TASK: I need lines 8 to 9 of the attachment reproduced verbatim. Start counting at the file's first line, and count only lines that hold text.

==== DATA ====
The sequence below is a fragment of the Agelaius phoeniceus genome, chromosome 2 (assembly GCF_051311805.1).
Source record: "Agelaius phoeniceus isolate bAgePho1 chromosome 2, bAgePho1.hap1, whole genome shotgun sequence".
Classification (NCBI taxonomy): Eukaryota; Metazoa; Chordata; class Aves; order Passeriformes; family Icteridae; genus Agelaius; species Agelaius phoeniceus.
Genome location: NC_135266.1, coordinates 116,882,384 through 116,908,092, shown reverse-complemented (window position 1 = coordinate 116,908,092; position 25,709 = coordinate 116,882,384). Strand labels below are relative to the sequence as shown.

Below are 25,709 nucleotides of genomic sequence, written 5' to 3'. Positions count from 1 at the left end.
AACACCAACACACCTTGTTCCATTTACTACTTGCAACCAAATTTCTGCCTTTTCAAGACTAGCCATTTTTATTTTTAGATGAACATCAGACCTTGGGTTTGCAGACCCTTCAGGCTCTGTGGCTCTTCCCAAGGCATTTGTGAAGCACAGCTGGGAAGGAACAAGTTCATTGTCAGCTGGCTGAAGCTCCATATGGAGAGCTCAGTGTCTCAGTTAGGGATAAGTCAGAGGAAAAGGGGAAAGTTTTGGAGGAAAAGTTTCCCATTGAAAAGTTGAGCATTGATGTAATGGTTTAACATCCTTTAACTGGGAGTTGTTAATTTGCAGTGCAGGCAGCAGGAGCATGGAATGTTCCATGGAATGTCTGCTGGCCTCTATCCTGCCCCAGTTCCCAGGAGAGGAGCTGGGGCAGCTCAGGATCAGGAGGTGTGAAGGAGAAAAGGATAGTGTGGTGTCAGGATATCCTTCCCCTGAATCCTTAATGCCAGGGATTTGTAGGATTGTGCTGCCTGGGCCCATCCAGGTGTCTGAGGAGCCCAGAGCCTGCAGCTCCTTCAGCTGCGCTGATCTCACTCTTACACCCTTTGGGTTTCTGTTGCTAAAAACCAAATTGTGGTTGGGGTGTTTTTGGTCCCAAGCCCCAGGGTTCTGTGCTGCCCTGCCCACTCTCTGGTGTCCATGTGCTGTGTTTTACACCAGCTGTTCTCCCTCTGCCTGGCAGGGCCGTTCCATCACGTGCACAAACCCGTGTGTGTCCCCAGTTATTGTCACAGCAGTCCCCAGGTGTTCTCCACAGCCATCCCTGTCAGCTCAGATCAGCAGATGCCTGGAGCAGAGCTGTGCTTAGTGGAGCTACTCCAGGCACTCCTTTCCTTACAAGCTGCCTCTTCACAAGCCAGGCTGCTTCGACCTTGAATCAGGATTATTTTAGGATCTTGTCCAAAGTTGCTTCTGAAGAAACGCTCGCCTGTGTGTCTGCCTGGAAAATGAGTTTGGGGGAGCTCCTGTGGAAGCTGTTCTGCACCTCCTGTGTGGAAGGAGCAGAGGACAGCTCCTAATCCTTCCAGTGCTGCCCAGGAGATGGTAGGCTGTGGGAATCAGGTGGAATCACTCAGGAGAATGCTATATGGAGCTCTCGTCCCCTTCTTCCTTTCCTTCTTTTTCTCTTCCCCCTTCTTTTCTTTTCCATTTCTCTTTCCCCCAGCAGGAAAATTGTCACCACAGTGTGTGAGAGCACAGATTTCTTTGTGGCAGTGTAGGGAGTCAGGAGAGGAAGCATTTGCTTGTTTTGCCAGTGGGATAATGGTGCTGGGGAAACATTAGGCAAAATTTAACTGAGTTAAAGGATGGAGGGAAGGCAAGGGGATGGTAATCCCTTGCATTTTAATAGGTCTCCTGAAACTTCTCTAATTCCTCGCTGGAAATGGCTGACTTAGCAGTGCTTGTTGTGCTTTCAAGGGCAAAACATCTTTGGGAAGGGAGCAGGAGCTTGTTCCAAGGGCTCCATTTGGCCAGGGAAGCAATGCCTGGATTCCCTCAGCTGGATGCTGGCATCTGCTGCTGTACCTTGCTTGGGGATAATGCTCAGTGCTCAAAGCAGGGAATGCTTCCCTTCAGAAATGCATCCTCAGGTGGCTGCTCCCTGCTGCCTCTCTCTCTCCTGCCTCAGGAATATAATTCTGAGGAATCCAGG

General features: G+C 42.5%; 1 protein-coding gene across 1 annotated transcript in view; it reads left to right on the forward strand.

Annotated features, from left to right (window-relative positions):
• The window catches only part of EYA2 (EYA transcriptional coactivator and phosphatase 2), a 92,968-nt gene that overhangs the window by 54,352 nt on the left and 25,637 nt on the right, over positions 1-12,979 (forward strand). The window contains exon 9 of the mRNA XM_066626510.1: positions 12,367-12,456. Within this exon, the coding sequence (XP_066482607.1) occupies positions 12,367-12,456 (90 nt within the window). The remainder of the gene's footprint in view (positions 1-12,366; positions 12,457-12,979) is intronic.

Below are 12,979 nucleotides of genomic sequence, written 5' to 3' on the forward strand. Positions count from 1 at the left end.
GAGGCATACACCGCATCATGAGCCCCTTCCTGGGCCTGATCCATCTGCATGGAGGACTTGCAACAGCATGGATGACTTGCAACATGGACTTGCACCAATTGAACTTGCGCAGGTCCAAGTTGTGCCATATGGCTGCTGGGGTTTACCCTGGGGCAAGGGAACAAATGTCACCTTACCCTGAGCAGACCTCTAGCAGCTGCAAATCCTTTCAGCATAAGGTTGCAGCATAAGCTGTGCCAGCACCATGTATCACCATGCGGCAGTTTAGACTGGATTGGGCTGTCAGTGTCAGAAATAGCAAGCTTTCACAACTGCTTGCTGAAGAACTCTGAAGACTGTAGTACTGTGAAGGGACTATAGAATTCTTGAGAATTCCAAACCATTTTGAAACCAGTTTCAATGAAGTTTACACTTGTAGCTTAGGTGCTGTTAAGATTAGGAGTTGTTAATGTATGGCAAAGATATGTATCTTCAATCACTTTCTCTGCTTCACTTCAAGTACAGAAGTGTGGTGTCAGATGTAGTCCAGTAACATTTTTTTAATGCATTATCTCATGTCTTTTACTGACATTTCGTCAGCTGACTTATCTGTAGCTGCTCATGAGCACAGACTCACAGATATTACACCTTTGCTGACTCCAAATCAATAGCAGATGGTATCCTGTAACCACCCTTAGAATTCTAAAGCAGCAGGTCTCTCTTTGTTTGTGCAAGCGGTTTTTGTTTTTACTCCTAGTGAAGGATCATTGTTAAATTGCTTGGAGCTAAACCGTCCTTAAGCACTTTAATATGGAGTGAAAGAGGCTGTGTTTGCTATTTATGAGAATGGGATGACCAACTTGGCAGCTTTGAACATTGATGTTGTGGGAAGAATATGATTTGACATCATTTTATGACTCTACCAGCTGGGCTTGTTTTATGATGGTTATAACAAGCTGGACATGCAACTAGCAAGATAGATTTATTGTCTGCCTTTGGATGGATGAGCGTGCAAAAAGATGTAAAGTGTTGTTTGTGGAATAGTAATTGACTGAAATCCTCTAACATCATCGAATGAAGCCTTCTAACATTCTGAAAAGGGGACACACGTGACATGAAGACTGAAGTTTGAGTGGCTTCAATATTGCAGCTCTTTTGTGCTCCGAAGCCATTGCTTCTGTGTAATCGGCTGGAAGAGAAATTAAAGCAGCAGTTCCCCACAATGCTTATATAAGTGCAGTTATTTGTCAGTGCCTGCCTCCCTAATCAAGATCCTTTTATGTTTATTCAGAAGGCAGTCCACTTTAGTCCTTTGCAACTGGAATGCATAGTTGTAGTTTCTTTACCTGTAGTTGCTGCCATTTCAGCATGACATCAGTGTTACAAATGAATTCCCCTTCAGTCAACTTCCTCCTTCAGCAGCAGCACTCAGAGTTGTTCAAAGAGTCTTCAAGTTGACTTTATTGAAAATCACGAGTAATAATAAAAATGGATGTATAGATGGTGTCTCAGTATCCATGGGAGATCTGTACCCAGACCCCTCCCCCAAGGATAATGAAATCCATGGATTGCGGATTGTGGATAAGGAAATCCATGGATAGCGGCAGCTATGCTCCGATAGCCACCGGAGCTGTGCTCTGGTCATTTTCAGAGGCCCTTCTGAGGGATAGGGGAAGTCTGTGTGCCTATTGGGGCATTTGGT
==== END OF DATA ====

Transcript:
Annotated features, from left to right (window-relative positions):
• The window catches only part of EYA2 (EYA transcriptional coactivator and phosphatase 2), a 92,968-nt gene that overhangs the window by 54,352 nt on the left and 25,637 nt on the right, over positions 1-12,979 (forward strand). The window contains exon 9 of the mRNA XM_066626510.1: positions 12,367-12,456. Within this exon, the coding sequence (XP_066482607.1) occupies positions 12,367-12,456 (90 nt within the window). The remainder of the gene's footprint in view (positions 1-12,366; positions 12,457-12,979) is intronic.